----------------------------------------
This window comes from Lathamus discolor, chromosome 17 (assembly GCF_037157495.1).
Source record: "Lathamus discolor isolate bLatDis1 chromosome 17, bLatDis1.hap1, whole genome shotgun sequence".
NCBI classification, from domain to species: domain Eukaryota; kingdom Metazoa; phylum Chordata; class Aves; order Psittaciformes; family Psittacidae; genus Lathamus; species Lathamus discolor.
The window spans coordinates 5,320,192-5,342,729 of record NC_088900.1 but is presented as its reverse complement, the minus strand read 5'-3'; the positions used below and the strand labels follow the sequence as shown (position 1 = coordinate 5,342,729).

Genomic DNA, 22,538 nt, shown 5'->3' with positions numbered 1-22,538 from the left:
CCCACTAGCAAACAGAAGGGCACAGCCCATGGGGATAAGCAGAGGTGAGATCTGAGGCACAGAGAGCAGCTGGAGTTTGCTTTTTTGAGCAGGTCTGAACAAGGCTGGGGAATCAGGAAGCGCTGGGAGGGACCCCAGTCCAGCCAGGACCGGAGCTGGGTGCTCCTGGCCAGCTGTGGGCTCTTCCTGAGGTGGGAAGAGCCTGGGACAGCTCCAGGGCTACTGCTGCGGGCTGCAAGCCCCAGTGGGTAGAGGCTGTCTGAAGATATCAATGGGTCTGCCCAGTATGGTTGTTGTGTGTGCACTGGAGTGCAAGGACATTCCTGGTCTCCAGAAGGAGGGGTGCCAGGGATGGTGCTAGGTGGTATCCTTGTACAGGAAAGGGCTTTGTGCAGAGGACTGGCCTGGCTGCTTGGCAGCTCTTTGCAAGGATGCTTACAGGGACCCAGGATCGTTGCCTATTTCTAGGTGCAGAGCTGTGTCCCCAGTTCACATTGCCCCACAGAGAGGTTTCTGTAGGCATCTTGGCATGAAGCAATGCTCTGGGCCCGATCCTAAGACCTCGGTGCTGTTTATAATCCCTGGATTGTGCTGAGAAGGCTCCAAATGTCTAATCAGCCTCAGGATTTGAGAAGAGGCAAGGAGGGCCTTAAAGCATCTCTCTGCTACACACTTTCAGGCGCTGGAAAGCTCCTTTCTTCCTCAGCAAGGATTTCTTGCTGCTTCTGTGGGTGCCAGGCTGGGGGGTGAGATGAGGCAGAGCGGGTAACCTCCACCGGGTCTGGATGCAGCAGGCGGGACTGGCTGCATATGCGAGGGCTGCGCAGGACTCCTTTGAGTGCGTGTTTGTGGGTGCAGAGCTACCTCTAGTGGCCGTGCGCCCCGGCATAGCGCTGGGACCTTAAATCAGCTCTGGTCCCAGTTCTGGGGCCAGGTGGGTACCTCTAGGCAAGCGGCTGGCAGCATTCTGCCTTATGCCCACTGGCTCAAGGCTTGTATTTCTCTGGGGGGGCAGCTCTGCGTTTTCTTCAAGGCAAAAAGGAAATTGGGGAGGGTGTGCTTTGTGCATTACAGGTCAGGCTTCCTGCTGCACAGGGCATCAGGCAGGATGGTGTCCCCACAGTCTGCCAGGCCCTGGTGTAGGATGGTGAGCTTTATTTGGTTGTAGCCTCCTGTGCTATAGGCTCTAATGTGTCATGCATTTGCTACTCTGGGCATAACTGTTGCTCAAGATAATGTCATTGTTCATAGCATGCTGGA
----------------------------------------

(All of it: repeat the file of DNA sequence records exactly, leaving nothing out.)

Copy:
This window comes from Lathamus discolor, chromosome 17 (assembly GCF_037157495.1).
Source record: "Lathamus discolor isolate bLatDis1 chromosome 17, bLatDis1.hap1, whole genome shotgun sequence".
NCBI classification, from domain to species: domain Eukaryota; kingdom Metazoa; phylum Chordata; class Aves; order Psittaciformes; family Psittacidae; genus Lathamus; species Lathamus discolor.
The window spans coordinates 5,320,192-5,342,729 of record NC_088900.1 but is presented as its reverse complement, the minus strand read 5'-3'; the positions used below and the strand labels follow the sequence as shown (position 1 = coordinate 5,342,729).

Genomic DNA, 22,538 nt, shown 5'->3' with positions numbered 1-22,538 from the left:
CCCACTAGCAAACAGAAGGGCACAGCCCATGGGGATAAGCAGAGGTGAGATCTGAGGCACAGAGAGCAGCTGGAGTTTGCTTTTTTGAGCAGGTCTGAACAAGGCTGGGGAATCAGGAAGCGCTGGGAGGGACCCCAGTCCAGCCAGGACCGGAGCTGGGTGCTCCTGGCCAGCTGTGGGCTCTTCCTGAGGTGGGAAGAGCCTGGGACAGCTCCAGGGCTACTGCTGCGGGCTGCAAGCCCCAGTGGGTAGAGGCTGTCTGAAGATATCAATGGGTCTGCCCAGTATGGTTGTTGTGTGTGCACTGGAGTGCAAGGACATTCCTGGTCTCCAGAAGGAGGGGTGCCAGGGATGGTGCTAGGTGGTATCCTTGTACAGGAAAGGGCTTTGTGCAGAGGACTGGCCTGGCTGCTTGGCAGCTCTTTGCAAGGATGCTTACAGGGACCCAGGATCGTTGCCTATTTCTAGGTGCAGAGCTGTGTCCCCAGTTCACATTGCCCCACAGAGAGGTTTCTGTAGGCATCTTGGCATGAAGCAATGCTCTGGGCCCGATCCTAAGACCTCGGTGCTGTTTATAATCCCTGGATTGTGCTGAGAAGGCTCCAAATGTCTAATCAGCCTCAGGATTTGAGAAGAGGCAAGGAGGGCCTTAAAGCATCTCTCTGCTACACACTTTCAGGCGCTGGAAAGCTCCTTTCTTCCTCAGCAAGGATTTCTTGCTGCTTCTGTGGGTGCCAGGCTGGGGGGTGAGATGAGGCAGAGCGGGTAACCTCCACCGGGTCTGGATGCAGCAGGCGGGACTGGCTGCATATGCGAGGGCTGCGCAGGACTCCTTTGAGTGCGTGTTTGTGGGTGCAGAGCTACCTCTAGTGGCCGTGCGCCCCGGCATAGCGCTGGGACCTTAAATCAGCTCTGGTCCCAGTTCTGGGGCCAGGTGGGTACCTCTAGGCAAGCGGCTGGCAGCATTCTGCCTTATGCCCACTGGCTCAAGGCTTGTATTTCTCTGGGGGGGCAGCTCTGCGTTTTCTTCAAGGCAAAAAGGAAATTGGGGAGGGTGTGCTTTGTGCATTACAGGTCAGGCTTCCTGCTGCACAGGGCATCAGGCAGGATGGTGTCCCCACAGTCTGCCAGGCCCTGGTGTAGGATGGTGAGCTTTATTTGGTTGTAGCCTCCTGTGCTATAGGCTCTAATGTGTCATGCATTTGCTACTCTGGGCATAACTGTTGCTCAAGATAATGTCATTGTTCATAGCATGCTGGA